When it comes to nourishing your baby, the phrase “Breast Is Best” may as well be printed onto the sky in flashing neon lights, given how much it is thrown around in the mom-sphere. Sure, breastfeeding is fantastic in its nutritional and immunological value to babies, decreasing the chances of morbidity and offering the perfect carb-fat-protein-vitamin combination. Keith Hanson, former Vice-President of Human Development for the World Bank, once said, “If breastfeeding did not already exist, someone who invented it today would deserve a dual Nobel Prize in medicine and economics.” With praise like this, it is no wonder why the World Health Organization encourages mothers to breastfeed exclusively for the first six months following birth. But breastfeeding is not all sunshine and daisies; it’s far from it. Breastfeeding can be incredibly challenging and sometimes even impossible for some moms. So, it’s rare that mothers reach that 6-month mark, with over 60% of mothers claiming they stopped breastfeeding earlier than they hoped. But, grappling with the physical pain of breastfeeding is not the only pressure of deciding how to nourish your baby best- there’s also the stigma around formula feeding.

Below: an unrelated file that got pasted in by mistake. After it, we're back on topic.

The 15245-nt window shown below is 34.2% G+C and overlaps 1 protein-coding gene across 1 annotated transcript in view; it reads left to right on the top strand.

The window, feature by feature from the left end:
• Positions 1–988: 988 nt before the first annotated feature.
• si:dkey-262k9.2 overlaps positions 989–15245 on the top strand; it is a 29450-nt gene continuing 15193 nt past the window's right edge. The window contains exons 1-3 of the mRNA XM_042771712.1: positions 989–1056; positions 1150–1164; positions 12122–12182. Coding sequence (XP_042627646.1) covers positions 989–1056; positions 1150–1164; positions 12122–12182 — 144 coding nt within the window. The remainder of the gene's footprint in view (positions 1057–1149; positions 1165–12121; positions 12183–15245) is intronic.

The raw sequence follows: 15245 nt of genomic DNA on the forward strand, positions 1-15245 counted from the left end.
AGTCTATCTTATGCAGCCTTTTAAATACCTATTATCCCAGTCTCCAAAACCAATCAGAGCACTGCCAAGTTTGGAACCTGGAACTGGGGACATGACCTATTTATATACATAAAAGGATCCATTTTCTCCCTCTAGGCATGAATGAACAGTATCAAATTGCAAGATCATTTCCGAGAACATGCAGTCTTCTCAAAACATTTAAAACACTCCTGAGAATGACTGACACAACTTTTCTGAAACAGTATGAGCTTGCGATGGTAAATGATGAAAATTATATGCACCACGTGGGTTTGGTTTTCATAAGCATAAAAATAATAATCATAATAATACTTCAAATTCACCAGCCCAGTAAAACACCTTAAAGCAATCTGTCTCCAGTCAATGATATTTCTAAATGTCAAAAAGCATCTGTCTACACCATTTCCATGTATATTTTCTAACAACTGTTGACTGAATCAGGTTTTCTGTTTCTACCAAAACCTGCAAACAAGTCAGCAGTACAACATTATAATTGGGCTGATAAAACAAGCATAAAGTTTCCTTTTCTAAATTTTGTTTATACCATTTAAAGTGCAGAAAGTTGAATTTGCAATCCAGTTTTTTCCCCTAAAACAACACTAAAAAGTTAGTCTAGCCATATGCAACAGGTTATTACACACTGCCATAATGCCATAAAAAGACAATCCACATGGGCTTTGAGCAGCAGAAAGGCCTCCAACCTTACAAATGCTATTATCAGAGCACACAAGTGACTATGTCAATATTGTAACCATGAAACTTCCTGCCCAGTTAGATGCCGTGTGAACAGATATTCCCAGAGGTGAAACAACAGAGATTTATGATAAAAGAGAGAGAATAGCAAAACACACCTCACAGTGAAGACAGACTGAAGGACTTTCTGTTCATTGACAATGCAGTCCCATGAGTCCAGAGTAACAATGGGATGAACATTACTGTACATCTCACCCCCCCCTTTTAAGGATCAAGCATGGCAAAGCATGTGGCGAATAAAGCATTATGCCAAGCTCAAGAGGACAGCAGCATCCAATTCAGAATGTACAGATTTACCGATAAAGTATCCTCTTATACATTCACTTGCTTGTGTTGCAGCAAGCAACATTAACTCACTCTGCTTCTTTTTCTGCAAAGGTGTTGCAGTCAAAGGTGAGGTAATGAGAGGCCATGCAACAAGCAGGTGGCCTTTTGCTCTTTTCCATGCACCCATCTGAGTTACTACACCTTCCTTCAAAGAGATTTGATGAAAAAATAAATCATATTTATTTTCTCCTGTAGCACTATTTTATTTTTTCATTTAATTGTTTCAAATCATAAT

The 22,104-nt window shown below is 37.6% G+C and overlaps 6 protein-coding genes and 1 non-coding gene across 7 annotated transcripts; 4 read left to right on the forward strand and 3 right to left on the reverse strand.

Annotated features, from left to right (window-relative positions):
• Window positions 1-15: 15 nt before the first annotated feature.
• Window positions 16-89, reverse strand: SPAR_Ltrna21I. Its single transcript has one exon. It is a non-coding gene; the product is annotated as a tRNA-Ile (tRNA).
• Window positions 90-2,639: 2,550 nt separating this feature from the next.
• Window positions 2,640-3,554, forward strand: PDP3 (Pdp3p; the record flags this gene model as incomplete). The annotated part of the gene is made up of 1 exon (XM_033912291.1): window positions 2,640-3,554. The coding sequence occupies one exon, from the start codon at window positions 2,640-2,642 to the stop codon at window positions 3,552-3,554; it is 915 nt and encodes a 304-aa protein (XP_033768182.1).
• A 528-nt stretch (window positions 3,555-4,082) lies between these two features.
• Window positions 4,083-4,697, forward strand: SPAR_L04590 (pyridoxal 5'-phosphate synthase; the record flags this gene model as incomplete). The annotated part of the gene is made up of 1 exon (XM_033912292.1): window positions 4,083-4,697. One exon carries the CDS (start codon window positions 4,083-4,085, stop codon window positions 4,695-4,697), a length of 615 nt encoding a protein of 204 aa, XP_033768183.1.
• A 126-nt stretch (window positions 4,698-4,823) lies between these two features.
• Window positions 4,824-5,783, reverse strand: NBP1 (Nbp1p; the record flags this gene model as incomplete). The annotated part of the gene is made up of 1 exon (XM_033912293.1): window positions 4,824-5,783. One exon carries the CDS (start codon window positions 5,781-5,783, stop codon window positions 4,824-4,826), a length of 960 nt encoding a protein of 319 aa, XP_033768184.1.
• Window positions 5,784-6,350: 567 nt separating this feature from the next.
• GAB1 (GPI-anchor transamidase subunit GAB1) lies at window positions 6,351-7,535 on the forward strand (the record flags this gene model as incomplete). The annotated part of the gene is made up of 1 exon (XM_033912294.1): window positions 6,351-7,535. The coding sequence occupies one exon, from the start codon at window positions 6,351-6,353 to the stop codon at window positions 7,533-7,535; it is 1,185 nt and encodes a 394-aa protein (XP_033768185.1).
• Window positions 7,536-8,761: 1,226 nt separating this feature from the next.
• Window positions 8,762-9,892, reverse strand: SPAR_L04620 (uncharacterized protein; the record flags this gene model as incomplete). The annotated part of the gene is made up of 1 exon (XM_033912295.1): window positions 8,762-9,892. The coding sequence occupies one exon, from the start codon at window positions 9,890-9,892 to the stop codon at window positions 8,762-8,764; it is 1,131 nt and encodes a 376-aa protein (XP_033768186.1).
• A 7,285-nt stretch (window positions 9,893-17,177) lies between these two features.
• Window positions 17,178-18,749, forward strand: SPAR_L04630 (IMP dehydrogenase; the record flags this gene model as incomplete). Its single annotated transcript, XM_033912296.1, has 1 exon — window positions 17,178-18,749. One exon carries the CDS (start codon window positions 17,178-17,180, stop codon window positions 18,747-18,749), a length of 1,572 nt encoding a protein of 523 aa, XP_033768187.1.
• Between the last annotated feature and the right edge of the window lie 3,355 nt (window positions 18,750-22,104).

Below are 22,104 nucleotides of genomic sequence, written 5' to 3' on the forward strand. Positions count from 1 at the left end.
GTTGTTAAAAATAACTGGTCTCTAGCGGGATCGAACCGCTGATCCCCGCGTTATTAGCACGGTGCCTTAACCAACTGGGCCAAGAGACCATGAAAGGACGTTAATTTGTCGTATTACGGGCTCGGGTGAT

A study within the Journal of Maternal and Child Nutrition explores the shame attached to nourishing babies. Their article “Shame If You Do- Shame If You Don’t: Women’s Experiences of Infant Feeding” discusses the struggle of experiencing shame for both breastfeeding and not breastfeeding. Considering formula feeding, it outlines that mothers who formula feed often feel guilt as they feel they do not live up to society’s expectation of what it means to be a mother or a woman. Specifically, the study mentioned that pro-breastfeeding discourse and criticism from others (often emerging from health care professionals) made mothers feel second best. It also discusses the challenge of public breastfeeding, with “violating the ideal of feminine modesty” - a topic that could (and will be) a whole new article.